New York

Erika Rothenberg

“You’re a liar, a manipulator, a phoney and an adulterer! Maybe you should run for president!” With a wry eye for the interplay between art and advertising, commerce and culture, Erika Rothenberg turned MoMA’s “Projects” space (conveniently located next to the Museum’s bookstore) into an auxiliary shop, mirroring the public, commercial, and exhibition components of the Museum itself.

Rothenberg’s installation, House of Cards, 1992, made painfully direct sociopolitical and cultural observations by mimicking the format, cadence, and sentimentality of contemporary greeting-cards. As with much of her work, humor provided an entry to the horrors of violence and absurdities of injustice; with our laughter came shock and rage. Rather than simply reproducing the ubiquitous greeting-card counters in pharmacies, supermarkets, and stationary stores, Rothenberg adapted their familiar methods of presentation and categorization to represent the space between silence and sensationalism. Her blunt, deliberately ingenuous productions highlighted the bleak dynamic of the personal and the public, one which is either discretely suppressed or given voice only in the shrill headlines of national tabloids.

The installation included an open portal (an entrance to the House of Cards), two glass cases for the display of theme “gifts” (damaged goods and imperiled globes), and an eye-level Plexiglas shelf extending around three walls of the gallery. Twisting the conventional categories of birthdays, anniversaries, births, and other special occasions such as Mother’s Day (with its new “blended family” sub-set), Rothenberg classified her cards under headings culled from the unsweetened politics of contemporary life: the economy, foreign affairs, sexual abuse, racism, and crime. One section entitled “Hope” contained a solitary card.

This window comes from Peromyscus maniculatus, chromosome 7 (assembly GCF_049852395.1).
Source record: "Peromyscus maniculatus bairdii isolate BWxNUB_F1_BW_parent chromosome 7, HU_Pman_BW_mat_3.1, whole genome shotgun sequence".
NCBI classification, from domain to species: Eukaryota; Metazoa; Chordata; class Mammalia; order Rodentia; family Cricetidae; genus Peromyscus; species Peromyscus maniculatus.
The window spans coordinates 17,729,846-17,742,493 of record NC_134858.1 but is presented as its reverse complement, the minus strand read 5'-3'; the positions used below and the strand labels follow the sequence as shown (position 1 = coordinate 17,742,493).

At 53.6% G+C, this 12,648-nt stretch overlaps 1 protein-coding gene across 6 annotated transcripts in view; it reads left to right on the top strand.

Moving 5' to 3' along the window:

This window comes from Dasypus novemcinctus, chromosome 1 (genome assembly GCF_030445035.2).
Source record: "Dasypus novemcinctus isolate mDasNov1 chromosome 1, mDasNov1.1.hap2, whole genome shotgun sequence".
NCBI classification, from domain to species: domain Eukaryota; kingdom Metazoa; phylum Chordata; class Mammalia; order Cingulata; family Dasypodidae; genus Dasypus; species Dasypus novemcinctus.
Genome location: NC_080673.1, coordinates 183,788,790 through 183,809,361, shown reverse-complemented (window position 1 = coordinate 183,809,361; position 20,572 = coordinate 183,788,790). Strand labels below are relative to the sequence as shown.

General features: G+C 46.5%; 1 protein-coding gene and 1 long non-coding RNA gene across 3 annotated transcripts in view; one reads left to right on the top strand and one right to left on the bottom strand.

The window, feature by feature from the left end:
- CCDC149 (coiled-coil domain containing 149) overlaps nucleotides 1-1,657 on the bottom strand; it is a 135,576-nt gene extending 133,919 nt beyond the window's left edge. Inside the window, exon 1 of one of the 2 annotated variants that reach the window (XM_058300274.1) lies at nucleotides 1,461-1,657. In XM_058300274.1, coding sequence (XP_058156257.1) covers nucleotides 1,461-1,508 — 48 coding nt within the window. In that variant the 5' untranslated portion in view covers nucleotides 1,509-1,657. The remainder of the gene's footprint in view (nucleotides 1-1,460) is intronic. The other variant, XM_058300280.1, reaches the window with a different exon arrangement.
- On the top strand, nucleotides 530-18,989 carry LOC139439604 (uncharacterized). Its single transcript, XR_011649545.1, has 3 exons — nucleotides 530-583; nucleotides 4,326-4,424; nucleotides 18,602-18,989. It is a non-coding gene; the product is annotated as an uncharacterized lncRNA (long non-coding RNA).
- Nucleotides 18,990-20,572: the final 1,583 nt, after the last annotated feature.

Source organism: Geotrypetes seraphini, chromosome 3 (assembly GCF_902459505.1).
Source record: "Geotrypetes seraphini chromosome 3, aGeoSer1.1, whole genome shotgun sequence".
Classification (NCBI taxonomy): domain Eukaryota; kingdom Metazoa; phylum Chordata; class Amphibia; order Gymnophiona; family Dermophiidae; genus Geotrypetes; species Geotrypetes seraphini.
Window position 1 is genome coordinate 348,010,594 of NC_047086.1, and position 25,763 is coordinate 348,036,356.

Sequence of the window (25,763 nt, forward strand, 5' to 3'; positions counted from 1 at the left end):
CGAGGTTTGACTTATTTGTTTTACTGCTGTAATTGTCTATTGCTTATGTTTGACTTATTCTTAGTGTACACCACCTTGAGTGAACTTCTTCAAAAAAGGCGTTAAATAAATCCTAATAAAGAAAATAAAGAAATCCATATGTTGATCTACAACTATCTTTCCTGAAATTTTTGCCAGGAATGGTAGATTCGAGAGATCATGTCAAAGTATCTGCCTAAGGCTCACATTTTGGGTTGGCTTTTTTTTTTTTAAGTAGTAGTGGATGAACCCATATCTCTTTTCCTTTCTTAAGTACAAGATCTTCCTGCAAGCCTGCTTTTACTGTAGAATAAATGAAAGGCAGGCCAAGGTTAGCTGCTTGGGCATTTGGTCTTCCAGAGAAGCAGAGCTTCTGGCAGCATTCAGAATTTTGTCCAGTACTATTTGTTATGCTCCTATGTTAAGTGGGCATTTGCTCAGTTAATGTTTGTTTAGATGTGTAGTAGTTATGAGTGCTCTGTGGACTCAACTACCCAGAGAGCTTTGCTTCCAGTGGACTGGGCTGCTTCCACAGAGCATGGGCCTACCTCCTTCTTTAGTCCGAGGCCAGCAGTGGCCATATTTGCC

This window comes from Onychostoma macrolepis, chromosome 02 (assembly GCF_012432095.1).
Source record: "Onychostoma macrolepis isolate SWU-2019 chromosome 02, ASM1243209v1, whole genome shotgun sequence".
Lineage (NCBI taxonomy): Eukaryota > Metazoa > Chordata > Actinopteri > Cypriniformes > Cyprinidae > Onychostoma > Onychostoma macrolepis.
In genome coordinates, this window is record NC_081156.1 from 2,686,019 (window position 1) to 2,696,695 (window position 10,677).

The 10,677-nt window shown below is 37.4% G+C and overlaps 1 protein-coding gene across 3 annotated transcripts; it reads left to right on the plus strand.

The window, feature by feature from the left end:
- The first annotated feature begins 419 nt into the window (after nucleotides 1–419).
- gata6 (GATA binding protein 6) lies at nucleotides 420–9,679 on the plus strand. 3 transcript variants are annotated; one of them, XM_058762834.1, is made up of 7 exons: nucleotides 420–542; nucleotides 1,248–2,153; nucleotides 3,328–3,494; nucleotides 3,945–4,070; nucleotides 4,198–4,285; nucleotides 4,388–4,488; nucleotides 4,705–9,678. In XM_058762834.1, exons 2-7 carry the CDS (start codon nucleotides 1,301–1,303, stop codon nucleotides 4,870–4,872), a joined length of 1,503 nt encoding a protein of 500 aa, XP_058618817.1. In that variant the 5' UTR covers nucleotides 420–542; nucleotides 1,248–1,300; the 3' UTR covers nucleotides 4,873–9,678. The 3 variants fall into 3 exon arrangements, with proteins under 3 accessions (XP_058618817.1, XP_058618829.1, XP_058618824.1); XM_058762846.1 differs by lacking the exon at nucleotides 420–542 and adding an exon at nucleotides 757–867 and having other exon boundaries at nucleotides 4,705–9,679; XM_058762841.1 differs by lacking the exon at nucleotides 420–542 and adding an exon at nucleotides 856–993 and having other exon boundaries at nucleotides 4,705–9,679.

Placing the front and inside rejoinder of each card side-by-side, Rothenberg manipulated the predictable narratives and anticipatory strategies of greeting-cards—exclamations, rhetorical questions, small puzzles, seductive introductions—to broach difficult and unruly subjects. “Sorry . . . about the unusually high rate of cancer in your neighborhood.” “I know that I made a mistake when I raped you...I thought that no meant yes.” “An invitation . . . Please join us in burning some sacrilegious and obscene books!” The gouache on paper images accompanying these aggressive texts were flat, colorful, and prosaic. Subtlety was not a hallmark of Rothenberg’s iconoclastic cards, but their commercial presentation rendered her fierce, uncompromised observations particularly persuasive.

With this series Rothenberg launched two assaults: against the commercialization of feeling and against our own complacency. House of Cards became a deafening cacophony of the lunacies and inequities of contemporary culture. Playing with the saccharine sentimentality, obvious ploys, honed superficiality, and calculated remoteness of “Hallmark” tributes (promoted as giving expression to every possible occasion and life event) Rothenberg disclosed the difficult, genuinely-experienced events of a world they exclude. The dulling, formulaic strategies of commercial sentimentality were Rothenberg’s subversive weapons. We got the message.

Patricia C. Phillips